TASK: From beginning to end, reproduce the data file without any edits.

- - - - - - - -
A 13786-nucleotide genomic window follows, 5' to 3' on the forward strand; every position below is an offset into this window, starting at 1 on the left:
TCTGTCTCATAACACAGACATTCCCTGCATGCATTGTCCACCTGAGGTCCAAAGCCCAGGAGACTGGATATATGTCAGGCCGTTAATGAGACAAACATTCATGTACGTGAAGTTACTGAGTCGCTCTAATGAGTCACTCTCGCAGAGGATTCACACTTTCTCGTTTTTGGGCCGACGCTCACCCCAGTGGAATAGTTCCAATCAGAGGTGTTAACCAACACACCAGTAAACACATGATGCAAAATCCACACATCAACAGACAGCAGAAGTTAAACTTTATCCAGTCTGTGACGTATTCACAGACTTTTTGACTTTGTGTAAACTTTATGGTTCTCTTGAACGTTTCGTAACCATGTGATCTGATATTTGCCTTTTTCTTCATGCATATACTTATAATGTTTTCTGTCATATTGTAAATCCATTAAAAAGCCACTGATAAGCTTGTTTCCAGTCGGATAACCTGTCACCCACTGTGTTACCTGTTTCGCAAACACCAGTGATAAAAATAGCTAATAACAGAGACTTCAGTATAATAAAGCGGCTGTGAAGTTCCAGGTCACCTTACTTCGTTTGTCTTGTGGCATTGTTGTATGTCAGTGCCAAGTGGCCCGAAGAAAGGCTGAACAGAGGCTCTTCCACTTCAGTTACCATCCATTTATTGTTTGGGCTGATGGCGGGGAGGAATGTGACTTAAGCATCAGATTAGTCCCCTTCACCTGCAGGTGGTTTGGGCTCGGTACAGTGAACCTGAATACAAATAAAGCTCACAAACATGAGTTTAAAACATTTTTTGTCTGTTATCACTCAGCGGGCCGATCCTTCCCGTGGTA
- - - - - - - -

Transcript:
A 13786-nucleotide genomic window follows, 5' to 3' on the forward strand; every position below is an offset into this window, starting at 1 on the left:
TCTGTCTCATAACACAGACATTCCCTGCATGCATTGTCCACCTGAGGTCCAAAGCCCAGGAGACTGGATATATGTCAGGCCGTTAATGAGACAAACATTCATGTACGTGAAGTTACTGAGTCGCTCTAATGAGTCACTCTCGCAGAGGATTCACACTTTCTCGTTTTTGGGCCGACGCTCACCCCAGTGGAATAGTTCCAATCAGAGGTGTTAACCAACACACCAGTAAACACATGATGCAAAATCCACACATCAACAGACAGCAGAAGTTAAACTTTATCCAGTCTGTGACGTATTCACAGACTTTTTGACTTTGTGTAAACTTTATGGTTCTCTTGAACGTTTCGTAACCATGTGATCTGATATTTGCCTTTTTCTTCATGCATATACTTATAATGTTTTCTGTCATATTGTAAATCCATTAAAAAGCCACTGATAAGCTTGTTTCCAGTCGGATAACCTGTCACCCACTGTGTTACCTGTTTCGCAAACACCAGTGATAAAAATAGCTAATAACAGAGACTTCAGTATAATAAAGCGGCTGTGAAGTTCCAGGTCACCTTACTTCGTTTGTCTTGTGGCATTGTTGTATGTCAGTGCCAAGTGGCCCGAAGAAAGGCTGAACAGAGGCTCTTCCACTTCAGTTACCATCCATTTATTGTTTGGGCTGATGGCGGGGAGGAATGTGACTTAAGCATCAGATTAGTCCCCTTCACCTGCAGGTGGTTTGGGCTCGGTACAGTGAACCTGAATACAAATAAAGCTCACAAACATGAGTTTAAAACATTTTTTGTCTGTTATCACTCAGCGGGCCGATCCTTCCCGTGGTA